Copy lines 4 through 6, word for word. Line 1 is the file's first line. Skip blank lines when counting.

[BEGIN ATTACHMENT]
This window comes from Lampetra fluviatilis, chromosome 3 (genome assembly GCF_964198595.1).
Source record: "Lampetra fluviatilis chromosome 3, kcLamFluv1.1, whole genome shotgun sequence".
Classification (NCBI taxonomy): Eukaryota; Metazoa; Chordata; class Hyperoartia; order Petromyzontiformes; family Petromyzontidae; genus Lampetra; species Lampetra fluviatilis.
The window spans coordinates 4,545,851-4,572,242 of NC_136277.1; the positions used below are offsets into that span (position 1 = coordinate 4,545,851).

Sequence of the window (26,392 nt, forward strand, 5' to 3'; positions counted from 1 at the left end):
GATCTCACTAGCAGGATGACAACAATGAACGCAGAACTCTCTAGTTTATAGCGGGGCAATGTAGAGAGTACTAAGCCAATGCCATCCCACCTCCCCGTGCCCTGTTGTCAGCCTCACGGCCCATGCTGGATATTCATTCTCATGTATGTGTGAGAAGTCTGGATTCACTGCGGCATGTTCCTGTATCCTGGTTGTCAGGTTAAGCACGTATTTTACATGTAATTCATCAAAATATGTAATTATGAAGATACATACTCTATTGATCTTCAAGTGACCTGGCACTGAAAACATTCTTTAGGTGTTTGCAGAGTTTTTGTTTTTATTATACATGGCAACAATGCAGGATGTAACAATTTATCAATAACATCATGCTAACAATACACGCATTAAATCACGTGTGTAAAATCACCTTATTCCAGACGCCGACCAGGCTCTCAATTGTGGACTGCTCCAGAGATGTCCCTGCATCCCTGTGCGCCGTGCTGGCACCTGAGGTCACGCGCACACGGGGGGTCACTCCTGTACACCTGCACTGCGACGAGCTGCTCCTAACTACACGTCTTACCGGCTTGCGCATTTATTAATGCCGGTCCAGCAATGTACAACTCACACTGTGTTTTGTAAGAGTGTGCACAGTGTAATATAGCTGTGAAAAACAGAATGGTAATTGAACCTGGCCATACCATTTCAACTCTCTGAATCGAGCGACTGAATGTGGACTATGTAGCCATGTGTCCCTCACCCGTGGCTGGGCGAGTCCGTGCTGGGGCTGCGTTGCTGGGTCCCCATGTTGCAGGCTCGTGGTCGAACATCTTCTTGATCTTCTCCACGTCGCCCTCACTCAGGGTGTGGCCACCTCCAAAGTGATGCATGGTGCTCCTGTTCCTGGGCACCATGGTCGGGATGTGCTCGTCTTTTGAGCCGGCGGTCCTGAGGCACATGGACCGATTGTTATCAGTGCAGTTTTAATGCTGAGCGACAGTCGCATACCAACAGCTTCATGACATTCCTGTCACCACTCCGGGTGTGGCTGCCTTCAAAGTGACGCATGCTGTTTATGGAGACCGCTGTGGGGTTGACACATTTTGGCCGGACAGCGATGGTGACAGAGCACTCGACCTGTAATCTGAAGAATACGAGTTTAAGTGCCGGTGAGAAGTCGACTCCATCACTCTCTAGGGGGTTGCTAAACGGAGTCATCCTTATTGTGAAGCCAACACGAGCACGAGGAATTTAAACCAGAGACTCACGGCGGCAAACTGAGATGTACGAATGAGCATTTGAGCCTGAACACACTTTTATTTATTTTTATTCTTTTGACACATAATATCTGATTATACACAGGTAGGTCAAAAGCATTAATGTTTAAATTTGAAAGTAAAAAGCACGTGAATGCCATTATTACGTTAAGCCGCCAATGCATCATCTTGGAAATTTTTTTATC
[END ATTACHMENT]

The window spans coordinates 4,545,851-4,572,242 of NC_136277.1; the positions used below are offsets into that span (position 1 = coordinate 4,545,851).

Sequence of the window (26,392 nt, forward strand, 5' to 3'; positions counted from 1 at the left end):
GATCTCACTAGCAGGATGACAACAATGAACGCAGAACTCTCTAGTTTATAGCGGGGCAATGTAGAGAGTACTAAGCCAATGCCATCCCACCTCCCCGTGCCCTGTTGTCAGCCTCACGGCCCATGCTGGATATTCATTCTCATGTATGTGTGAGAAGTCTGGATTCACTGCGGCATGTTCCTGTATCCTGGTTGTCAGGTTAAGCACGTATTTTACATGTAATTCATCAAAATATGTAATTATGAAGATACATACTCTATTGATCTTCAAGTGACCTGGCACTGAAAACATTCTTTAGGTGTTTGCAGAGTTTTTGTTTTTATTATACATGGCAACAATGCAGGATGTAACAATTTATCAATAACATCATGCTAACAATACACGCATTAAATCACGTGTGTAAAATCACCTTATTCCAGACGCCGACCAGGCTCTCAATTGTGGACTGCTCCAGAGATGTCCCTGCATCCCTGTGCGCCGTGCTGGCACCTGAGGTCACGCGCACACGGGGGGTCACTCCTGTACACCTGCACTGCGACGAGCTGCTCCTAACTACACGTCTTACCGGCTTGCGCATTTATTAATGCCGGTCCAGCAATGTACAACTCACACTGTGTTTTGTAAGAGTGTGCACAGTGTAATATAGCTGTGAAAAACAGAATGGTAATTGAACCTGGCCATACCATTTCAACTCTCTGAATCGAGCGACTGAATGTGGACTATGTAGCCATGTGTCCCTCACCCGTGGCTGGGCGAGTCCGTGCTGGGGCTGCGTTGCTGGGTCCCCATGTTGCAGGCTCGTGGTCGAACATCTTCTTGATCTTCTCCACGTCGCCCTCACTCAGGGTGTGGCCACCTCCAAAGTGATGCATGGTGCTCCTGTTCCTGGGCACCATGGTCGGGATGTGCTCGTCTTTTGAGCCGGCGGTCCTGAGGCACATGGACCGATTGTTATCAGTGCAGTTTTAATGCTGAGCGACAGTCGCATACCAACAGCTTCATGACATTCCTGTCACCACTCCGGGTGTGGCTGCCTTCAAAGTGACGCATGCTGTTTATGGAGACCGCTGTGGGGTTGACACATTTTGGCCGGACAGCGATGGTGACAGAGCACTCGACCTGTAATCTGAAGAATACGAGTTTAAGTGCCGGTGAGAAGTCGACTCCATCACTCTCTAGGGGGTTGCTAAACGGAGTCATCCTTATTGTGAAGCCAACACGAGCACGAGGAATTTAAACCAGAGACTCACGGCGGCAAACTGAGATGTACGAATGAGCATTTGAGCCTGAACACACTTTTATTTATTTTTATTCTTTTGACACATAATATCTGATTATACACAGGTAGGTCAAAAGCATTAATGTTTAAATTTGAAAGTAAAAAGCACGTGAATGCCATTATTACGTTAAGCCGCCAATGCATCATCTTGGAAATTTTTTTATC